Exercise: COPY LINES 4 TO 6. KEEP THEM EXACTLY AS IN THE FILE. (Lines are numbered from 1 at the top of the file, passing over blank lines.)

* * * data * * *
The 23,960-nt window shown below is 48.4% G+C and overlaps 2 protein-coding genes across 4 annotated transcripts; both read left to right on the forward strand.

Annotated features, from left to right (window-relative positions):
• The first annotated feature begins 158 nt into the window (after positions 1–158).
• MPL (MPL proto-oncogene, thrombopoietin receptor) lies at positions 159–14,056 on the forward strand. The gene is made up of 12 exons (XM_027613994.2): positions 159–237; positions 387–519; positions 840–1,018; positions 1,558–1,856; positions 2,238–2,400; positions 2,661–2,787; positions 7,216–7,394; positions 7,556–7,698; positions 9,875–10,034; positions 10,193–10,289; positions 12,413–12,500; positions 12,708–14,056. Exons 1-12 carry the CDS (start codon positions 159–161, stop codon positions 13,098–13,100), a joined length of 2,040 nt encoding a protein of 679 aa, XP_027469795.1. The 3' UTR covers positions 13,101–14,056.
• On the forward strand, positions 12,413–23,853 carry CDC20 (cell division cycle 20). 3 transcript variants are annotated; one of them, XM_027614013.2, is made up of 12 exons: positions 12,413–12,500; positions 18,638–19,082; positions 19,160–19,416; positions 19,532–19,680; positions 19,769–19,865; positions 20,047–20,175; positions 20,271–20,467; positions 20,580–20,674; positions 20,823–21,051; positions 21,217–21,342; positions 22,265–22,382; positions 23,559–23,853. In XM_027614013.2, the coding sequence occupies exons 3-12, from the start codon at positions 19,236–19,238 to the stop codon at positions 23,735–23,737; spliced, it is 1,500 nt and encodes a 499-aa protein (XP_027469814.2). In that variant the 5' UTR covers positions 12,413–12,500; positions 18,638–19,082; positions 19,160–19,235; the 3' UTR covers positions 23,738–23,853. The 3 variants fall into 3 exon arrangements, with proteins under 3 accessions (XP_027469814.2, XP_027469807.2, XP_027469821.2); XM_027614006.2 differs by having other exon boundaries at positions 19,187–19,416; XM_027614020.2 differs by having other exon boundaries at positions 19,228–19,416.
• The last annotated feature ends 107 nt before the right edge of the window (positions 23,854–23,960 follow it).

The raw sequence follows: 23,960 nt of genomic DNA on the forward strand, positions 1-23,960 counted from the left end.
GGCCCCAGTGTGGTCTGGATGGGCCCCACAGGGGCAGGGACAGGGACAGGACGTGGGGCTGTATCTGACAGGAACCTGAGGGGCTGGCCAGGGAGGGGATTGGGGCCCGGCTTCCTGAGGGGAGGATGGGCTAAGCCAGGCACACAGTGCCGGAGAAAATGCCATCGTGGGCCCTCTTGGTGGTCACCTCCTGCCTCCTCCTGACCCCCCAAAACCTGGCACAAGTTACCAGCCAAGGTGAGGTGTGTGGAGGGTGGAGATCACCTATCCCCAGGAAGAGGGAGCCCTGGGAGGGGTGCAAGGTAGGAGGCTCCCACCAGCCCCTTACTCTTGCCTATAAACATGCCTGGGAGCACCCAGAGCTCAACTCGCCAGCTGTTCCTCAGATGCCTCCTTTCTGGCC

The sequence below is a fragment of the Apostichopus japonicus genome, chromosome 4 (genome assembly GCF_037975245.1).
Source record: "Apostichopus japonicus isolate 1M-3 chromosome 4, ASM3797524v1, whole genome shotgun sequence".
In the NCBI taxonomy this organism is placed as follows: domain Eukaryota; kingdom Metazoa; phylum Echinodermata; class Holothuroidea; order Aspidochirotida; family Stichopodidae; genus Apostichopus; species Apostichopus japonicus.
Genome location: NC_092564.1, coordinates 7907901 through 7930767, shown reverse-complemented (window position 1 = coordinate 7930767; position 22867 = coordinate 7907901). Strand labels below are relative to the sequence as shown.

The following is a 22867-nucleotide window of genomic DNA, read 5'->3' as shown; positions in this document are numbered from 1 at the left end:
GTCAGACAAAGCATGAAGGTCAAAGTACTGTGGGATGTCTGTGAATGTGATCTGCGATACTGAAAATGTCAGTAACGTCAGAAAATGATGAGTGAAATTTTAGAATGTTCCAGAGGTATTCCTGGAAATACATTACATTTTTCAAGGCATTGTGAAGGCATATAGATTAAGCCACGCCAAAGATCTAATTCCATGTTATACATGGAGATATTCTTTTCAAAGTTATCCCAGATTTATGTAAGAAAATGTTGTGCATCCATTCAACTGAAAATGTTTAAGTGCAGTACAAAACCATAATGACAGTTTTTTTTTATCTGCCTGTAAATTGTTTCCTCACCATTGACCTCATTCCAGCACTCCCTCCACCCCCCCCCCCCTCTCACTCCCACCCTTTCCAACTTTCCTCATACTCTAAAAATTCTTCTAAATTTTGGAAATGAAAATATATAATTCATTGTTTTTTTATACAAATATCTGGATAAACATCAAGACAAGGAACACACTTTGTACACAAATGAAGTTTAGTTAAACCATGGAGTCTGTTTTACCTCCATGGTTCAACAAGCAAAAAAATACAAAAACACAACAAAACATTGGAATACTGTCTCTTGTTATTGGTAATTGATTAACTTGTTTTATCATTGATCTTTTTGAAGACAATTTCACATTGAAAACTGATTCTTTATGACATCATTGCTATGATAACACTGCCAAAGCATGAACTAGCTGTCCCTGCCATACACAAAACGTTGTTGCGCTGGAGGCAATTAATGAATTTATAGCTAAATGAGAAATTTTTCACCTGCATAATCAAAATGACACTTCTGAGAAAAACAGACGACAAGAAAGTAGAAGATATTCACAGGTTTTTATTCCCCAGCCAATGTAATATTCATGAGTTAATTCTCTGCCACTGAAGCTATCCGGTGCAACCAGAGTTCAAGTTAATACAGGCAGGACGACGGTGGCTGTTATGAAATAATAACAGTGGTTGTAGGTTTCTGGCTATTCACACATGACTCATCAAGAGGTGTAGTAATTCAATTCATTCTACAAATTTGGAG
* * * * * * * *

• MPL (MPL proto-oncogene, thrombopoietin receptor) lies at positions 159–14,056 on the forward strand. The gene is made up of 12 exons (XM_027613994.2): positions 159–237; positions 387–519; positions 840–1,018; positions 1,558–1,856; positions 2,238–2,400; positions 2,661–2,787; positions 7,216–7,394; positions 7,556–7,698; positions 9,875–10,034; positions 10,193–10,289; positions 12,413–12,500; positions 12,708–14,056. Exons 1-12 carry the CDS (start codon positions 159–161, stop codon positions 13,098–13,100), a joined length of 2,040 nt encoding a protein of 679 aa, XP_027469795.1. The 3' UTR covers positions 13,101–14,056.
• On the forward strand, positions 12,413–23,853 carry CDC20 (cell division cycle 20). 3 transcript variants are annotated; one of them, XM_027614013.2, is made up of 12 exons: positions 12,413–12,500; positions 18,638–19,082; positions 19,160–19,416; positions 19,532–19,680; positions 19,769–19,865; positions 20,047–20,175; positions 20,271–20,467; positions 20,580–20,674; positions 20,823–21,051; positions 21,217–21,342; positions 22,265–22,382; positions 23,559–23,853. In XM_027614013.2, the coding sequence occupies exons 3-12, from the start codon at positions 19,236–19,238 to the stop codon at positions 23,735–23,737; spliced, it is 1,500 nt and encodes a 499-aa protein (XP_027469814.2). In that variant the 5' UTR covers positions 12,413–12,500; positions 18,638–19,082; positions 19,160–19,235; the 3' UTR covers positions 23,738–23,853. The 3 variants fall into 3 exon arrangements, with proteins under 3 accessions (XP_027469814.2, XP_027469807.2, XP_027469821.2); XM_027614006.2 differs by having other exon boundaries at positions 19,187–19,416; XM_027614020.2 differs by having other exon boundaries at positions 19,228–19,416.
• The last annotated feature ends 107 nt before the right edge of the window (positions 23,854–23,960 follow it).